Ignorance of Nature Isn't Evidence

Invoking brands to argue they don't matter is nonsensical, and remaining ignorant of evidence is even worse

Follow the machinations of OA advocates for any time at all, and you begin to sense that there’s a purposeful ignorance at work. It’s as if they are afraid that engaging with publishers, editors, and reviewers in any meaningful way might shake their foundational beliefs.

It’s why cults have compounds, I guess — as much to keep their believers in as to keep reality out.

Every once in a while, there’s such a great example of ignorance in action, it bears examination.

Such a confluence occurred yesterday, as a blog post by Olivier Pourret, Dasapta Erwin Irawan, and the busiest OA fog machine around, Jessica Polka, argued that reporting in Nature by Katharine Sanderson misrepresented the potential for a “no pay” academic publishing model.

Implicitly, they are parroting the tired and disproven arguments that journals like Nature can be replaced by platforms and repositories, and aren’t themselves needed or wanted by academics.

Time itself has disproven these arguments, as ineffectual platform launch after ineffectual platform launch has confirmed that entropy is real — if you don’t inject energy into a system consistently, it stagnates and falls apart.

However, while arguing against journal brands and prestige, these academics can’t help but grasp for legitimacy, putting the following at the head of the blog post:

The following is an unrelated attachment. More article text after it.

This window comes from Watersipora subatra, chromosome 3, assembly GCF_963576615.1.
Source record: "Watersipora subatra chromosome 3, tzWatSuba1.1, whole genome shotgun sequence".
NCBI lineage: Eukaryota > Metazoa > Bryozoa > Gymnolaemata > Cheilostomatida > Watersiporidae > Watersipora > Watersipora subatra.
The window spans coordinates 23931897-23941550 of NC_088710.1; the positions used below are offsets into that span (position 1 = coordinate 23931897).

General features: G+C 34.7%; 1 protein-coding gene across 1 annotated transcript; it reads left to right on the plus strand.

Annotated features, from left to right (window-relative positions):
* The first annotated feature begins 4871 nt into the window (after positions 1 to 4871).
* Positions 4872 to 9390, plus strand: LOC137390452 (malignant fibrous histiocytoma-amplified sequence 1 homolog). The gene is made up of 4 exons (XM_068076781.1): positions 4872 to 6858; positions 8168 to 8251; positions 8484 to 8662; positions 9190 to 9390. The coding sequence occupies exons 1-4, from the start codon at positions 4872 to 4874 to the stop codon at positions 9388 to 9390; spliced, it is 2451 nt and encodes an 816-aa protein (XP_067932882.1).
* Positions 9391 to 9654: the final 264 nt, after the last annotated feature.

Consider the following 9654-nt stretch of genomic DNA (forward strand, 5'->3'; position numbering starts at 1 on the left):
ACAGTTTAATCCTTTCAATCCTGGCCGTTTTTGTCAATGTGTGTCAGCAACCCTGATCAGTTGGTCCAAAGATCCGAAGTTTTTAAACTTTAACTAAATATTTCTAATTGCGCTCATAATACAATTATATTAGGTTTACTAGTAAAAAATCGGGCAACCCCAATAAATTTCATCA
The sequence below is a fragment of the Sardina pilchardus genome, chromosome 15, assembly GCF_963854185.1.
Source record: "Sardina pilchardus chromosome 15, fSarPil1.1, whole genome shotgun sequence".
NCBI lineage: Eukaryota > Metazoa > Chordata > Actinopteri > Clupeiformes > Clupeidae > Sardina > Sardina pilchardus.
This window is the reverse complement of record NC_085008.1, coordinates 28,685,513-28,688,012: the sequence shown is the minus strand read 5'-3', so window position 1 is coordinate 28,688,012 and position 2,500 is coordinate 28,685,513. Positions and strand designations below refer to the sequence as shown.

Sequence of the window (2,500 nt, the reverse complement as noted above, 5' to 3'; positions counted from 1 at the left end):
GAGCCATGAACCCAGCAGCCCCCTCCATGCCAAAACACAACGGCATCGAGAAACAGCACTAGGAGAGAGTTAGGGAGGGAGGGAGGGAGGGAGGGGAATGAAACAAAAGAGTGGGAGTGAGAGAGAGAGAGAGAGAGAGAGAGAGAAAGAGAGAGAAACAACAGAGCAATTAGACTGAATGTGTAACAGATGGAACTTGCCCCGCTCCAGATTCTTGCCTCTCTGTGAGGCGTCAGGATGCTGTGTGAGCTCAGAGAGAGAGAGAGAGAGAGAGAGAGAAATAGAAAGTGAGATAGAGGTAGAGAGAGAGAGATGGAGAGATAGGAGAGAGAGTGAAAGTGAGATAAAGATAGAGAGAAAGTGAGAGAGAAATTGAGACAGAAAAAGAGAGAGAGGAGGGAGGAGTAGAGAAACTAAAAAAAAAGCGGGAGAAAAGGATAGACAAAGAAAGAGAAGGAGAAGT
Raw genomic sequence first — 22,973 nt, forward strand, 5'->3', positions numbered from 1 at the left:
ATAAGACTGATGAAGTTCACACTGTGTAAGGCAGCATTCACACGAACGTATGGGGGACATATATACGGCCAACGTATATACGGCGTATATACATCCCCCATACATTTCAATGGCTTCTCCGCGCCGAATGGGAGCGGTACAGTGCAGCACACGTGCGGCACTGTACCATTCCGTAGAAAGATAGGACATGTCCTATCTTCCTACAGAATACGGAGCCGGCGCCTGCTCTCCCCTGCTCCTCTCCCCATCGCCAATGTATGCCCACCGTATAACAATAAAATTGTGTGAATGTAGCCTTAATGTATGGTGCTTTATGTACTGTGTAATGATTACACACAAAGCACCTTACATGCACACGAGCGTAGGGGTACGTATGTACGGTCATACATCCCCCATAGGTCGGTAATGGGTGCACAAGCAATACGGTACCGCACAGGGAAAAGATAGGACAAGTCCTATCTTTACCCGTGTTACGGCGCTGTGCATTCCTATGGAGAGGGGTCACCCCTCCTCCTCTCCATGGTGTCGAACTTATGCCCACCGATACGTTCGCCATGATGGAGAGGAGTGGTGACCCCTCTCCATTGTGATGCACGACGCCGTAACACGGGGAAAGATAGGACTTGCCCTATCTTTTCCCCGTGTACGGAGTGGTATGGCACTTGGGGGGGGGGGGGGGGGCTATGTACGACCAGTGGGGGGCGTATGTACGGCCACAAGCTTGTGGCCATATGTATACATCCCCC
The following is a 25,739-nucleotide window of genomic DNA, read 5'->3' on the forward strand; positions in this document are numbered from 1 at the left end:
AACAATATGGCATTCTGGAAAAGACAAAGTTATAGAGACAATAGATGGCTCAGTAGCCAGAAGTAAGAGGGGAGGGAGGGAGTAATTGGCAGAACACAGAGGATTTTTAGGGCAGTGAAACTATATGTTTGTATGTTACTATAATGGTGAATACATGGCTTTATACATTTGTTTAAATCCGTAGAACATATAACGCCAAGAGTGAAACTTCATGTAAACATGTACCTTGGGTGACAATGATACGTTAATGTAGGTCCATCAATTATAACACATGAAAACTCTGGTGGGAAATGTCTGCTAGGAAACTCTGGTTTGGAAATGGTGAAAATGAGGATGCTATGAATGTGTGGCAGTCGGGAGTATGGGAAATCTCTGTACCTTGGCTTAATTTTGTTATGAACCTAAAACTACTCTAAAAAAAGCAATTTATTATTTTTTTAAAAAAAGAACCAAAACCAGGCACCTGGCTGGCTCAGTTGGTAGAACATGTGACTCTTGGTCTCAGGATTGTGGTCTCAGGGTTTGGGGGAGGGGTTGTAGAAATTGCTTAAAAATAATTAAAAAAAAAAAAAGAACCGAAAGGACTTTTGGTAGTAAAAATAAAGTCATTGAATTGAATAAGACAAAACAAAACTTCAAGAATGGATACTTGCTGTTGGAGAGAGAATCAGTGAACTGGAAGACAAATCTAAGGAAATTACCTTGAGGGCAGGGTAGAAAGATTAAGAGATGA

This is an opinion submitted as a Correspondence to Nature but not considered for publication.

Read that again — we wrote this, submitted it to Nature, and they didn’t want it, but we’re so proud to have even interacted in that manner with the brand that we’re bragging about it.

So, you’re saying the Nature brand has no prestige to bestow — by invoking it to improve our opinion of you and your ideas?

In any event, their representations of data and realism about platform approaches are both misleading and offered in bad faith. And while Sanderson’s reporting appeared in June, it took these three crackerjack writers three months to post 211 words to their blog in response.

But the fun isn’t over, as just two days after their post, FinELib — a consortium of Finnish universities, research institutions, and public libraries — announced that the allotment of OA articles for Nature journals through 2024 has been used up as of September 2023, or about 15 months earlier than planned. While this was only 33 articles, FinELib writes:

The open articles acquired for Nature and Nature Research journals were used up noticeably faster than expected. The acquired article quantity was based on publication data available at the time, but the amount of published articles was much higher than anticipated.

It’s interesting wording, I have to note — prepaid means “acquired,” underscoring the distasteful and volume-inducing cash-on-the-barrelhead proposition at the heart of Gold OA. Every time I read something like this, I get a whiff of predatory publishing — as if a garbage truck just passed by going in the other direction.

In any event, actual behavior continues to show that academics value brands — not only authors in Finland, but even the erratic, unintentional behavior of academic blog authors.

Can we just accept this and move on?